On August 1, 2018, Judge Beetlestone (E.D. Pa.) granted Defendants’ motion for sanctions based upon unequivocal evidence that Plaintiffs manipulated and fabricated emails material to the litigation. Although the Court imposed the drastic sanction of dismissing Plaintiffs’ complaint, the Court provided a detailed and instructive analysis supporting its ultimate conclusion. The Court’s analysis, addressed below, can be read in full here.
The underlying matter arises from the sale of Second Opinion, Inc., (“SO”). SO was a service business that connected lawyers representing personal injury plaintiffs with medical professionals who could serve as experts in litigation. Plaintiffs entered into an agreement to purchase the assets of SO and eventually filed a lawsuit alleging fraud, misrepresentation and breach of contract against Howard and Wendy Weiss – the prior owners of SO and Defendants to the lawsuit. The gist of the dispute was that the Defendants made false representations about the nature of SO and the assets the Plaintiffs were to receive pursuant to the purchase agreement.
In response to a letter request by the Defendants, the Court held a hearing on the record in December 2017 to decide a discovery dispute concerning whether Defendants’ interrogatories contained an impermissible number of subparts. At that hearing, the Court was advised of a newly discovered issue – that there were a number of significant discrepancies between emails produced by Defendants and emails produced by Plaintiffs.
A forensic expert was retained to examine each party’s computer(s) and eventually the Defendants moved for sanctions. In late June 2018, the Court received an ex parte fax from Plaintiff requesting dismissal of the suit, including the counterclaims filed by Defendants.
On July 5, 2018 the Court held a conference upon the record to discuss Defendants’ pending motion for sanctions. During that conference Plaintiff – in a radical departure from his faxed letter– represented to the Court he had no knowledge of any counterclaim against him. At the conclusion of the hearing, the Court scheduled another hearing to address the spoliation motion.
At its core, the issue boiled down to 7 emails and which, among them, were authentic.
For example, Email 3 – an email purportedly from Plaintiff to Defendant — stated, “[w]e are interested in cutting off training. We are interested in taking over the business and moving it forward. We believe we can do this.”
Yet, Email 4 — an email sent at the exact same time as Email 3 and also from Plaintiff to Defendant stated, “[we] are not interested in cutting off training. We are interested in taking over the business and moving it forward while still learning. We believe we can do this.”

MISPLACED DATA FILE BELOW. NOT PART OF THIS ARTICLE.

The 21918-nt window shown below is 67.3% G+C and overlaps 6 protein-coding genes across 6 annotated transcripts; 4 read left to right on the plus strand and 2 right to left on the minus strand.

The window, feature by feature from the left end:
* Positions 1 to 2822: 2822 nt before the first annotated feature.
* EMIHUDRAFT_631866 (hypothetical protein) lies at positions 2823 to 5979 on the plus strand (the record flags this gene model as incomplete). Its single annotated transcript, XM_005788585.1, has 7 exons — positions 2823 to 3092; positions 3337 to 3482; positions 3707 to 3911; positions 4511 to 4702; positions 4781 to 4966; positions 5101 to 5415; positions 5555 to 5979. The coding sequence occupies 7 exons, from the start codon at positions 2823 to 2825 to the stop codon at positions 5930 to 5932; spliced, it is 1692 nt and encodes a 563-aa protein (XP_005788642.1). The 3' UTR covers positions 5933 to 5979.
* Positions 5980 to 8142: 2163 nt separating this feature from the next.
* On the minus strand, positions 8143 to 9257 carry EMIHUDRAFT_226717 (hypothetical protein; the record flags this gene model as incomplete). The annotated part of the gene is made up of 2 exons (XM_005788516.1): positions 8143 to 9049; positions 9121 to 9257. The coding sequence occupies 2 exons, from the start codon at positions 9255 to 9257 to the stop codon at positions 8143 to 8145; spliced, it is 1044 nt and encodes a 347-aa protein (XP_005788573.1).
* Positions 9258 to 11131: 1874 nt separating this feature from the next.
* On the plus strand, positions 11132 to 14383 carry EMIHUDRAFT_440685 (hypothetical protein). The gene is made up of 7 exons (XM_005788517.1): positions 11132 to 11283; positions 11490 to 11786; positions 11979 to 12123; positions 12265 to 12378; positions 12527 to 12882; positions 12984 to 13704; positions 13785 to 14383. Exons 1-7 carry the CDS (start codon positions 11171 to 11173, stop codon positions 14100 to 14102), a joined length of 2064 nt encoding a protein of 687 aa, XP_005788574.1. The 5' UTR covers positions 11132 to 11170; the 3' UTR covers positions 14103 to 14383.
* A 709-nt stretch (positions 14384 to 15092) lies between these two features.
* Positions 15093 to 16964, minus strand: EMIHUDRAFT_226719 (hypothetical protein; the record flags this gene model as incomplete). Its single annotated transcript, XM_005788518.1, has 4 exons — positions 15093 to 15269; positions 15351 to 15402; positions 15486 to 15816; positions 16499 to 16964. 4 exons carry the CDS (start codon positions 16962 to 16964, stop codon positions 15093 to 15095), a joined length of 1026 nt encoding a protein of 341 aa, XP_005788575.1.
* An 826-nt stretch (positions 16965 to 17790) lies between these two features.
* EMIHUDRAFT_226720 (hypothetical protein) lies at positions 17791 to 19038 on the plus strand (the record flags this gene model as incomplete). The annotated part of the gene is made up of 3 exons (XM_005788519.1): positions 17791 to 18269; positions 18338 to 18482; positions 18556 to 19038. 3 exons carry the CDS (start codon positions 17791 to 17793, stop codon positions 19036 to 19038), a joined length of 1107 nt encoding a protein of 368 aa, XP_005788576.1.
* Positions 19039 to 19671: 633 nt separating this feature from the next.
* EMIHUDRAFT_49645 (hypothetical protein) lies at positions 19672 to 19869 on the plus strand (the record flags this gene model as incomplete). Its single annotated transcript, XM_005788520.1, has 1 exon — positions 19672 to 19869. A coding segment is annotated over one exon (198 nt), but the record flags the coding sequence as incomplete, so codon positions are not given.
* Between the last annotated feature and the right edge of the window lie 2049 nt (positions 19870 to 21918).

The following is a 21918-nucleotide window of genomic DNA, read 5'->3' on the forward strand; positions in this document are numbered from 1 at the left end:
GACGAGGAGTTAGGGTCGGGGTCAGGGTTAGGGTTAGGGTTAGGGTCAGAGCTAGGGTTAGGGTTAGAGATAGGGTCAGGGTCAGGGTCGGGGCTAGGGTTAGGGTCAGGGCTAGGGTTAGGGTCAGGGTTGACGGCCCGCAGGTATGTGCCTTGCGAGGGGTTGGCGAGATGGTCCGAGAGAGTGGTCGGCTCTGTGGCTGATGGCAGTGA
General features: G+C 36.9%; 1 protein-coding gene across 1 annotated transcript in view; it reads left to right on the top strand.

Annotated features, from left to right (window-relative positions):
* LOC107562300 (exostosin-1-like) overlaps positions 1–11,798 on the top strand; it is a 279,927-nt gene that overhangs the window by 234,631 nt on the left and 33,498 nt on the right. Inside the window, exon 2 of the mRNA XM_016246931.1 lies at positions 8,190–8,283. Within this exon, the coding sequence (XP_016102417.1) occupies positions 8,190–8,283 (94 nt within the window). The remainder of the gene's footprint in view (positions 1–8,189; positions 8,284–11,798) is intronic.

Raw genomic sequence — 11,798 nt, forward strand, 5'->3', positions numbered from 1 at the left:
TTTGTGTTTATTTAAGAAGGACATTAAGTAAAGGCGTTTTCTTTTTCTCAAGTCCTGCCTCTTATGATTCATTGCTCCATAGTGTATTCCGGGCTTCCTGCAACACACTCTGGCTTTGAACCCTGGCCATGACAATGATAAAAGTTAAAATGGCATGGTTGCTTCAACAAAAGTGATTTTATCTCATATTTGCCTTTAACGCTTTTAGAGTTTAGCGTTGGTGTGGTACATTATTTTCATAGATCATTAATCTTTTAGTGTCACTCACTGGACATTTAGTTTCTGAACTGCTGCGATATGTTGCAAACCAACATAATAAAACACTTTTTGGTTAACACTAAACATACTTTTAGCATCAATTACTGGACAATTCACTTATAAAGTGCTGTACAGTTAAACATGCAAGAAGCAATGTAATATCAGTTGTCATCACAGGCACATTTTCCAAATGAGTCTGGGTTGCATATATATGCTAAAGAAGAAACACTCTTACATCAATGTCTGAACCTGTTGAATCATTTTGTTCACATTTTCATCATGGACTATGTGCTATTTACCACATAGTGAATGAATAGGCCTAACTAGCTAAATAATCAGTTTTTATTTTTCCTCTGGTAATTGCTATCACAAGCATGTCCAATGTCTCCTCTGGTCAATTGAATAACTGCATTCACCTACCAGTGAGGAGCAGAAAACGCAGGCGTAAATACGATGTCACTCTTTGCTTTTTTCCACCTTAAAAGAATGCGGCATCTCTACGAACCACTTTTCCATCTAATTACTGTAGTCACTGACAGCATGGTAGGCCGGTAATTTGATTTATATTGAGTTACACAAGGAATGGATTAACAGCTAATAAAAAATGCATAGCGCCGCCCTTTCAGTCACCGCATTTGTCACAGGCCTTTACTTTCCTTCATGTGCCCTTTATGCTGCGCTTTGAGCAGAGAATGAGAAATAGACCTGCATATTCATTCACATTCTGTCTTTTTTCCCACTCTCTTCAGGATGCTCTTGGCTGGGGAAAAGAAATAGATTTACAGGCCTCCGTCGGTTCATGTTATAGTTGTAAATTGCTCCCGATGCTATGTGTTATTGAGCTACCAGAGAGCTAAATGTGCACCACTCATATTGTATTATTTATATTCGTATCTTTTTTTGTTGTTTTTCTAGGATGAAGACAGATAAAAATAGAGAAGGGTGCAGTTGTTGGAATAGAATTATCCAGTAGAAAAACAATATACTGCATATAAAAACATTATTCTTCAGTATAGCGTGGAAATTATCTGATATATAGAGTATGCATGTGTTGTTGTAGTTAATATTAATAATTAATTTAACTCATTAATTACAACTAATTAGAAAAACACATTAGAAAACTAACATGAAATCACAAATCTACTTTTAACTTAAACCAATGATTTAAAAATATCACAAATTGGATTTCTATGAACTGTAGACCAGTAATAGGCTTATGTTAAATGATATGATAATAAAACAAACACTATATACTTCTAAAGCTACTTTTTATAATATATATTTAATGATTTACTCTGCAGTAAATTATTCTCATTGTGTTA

The forensic examiner testified that Email 3 was found only on Plaintiff’s computer and was a fabrication; and Email 4 was found on both Plaintiff’s and Defendant’s computer. In what the Court observed was the most telling indicia of purposeful fabrication, is that Email 4 (the authentic email) was located in three different locations in Plaintiff’s computer, indicating that he had deleted the file. Plaintiff testified but the Court found his testimony not credible, confused and riddled with inconsistencies.
In order to determine the appropriate sanction, a Court must weigh three factors:
(1) the degree of fault of the person who destroyed or altered the evidence;
(2) the prejudice suffered by the opposing party; and
(3) the existence of alternative sanctions.
In assessing these factors the Court concluded that Plaintiff “intentionally altered and manipulated evidence” and when confronted with the altered emails he “accused the Defendants of having manipulated the authentic emails. [Plaintiff] actively deleted emails and the evidence shows that he continued to delete pertinent files as recently as…after the deposition when he was confronted with the fabricated emails.” And so, the Court determined Plaintiff’s actions were intentional and willful.
The Court then determined that notwithstanding the early discovery of Plaintiff’s actions, the prejudice “was substantial.” Specifically, Defendants had to hire an expert and expend significant sums of money (motion practice, full day of testimony). Additionally, the fabricated emails materially assisted Plaintiff’s case against Defendants. Such actions, said the Court, is a “wrong against the institutions set up to protect the public….fraud cannot be complacently tolerated…” Thus, the Court found Plaintiff’s behavior threatened to undermine the public’s faith in courts and the discovery process.
Finally, the Court assessed the various sanctions available to it inherently and specifically pursuant to Rule 37. The Court chose not to impose an adverse jury instruction as that would not remediate the prejudice to Defendants, would not deter this type of egregious conduct, and would be a minimal sanction where, as here, there was significant effort and costs imposed during the process. In opting not to impose only a financial sanction the Court noted that doing so would convey the wrong message to litigants that money could cure one’s improper actions. And so, according to the Court, based upon well-established law in the Third Circuit, the only remedy available that was proportional to the deleterious and egregious fraudulent conduct involved here was the outright dismissal of Plaintiffs’ claims. Indeed, “[a] party’s resort to fabricated evidence justifies denial of all relief to that party.”
There is little that needs to be said about this decision, as we all understand the egregious and continual conduct that was at play in this matter and the need for swift and severe sanctions. The decision, however, reminds us of the vast discretion a Court has when imposing sanctions.
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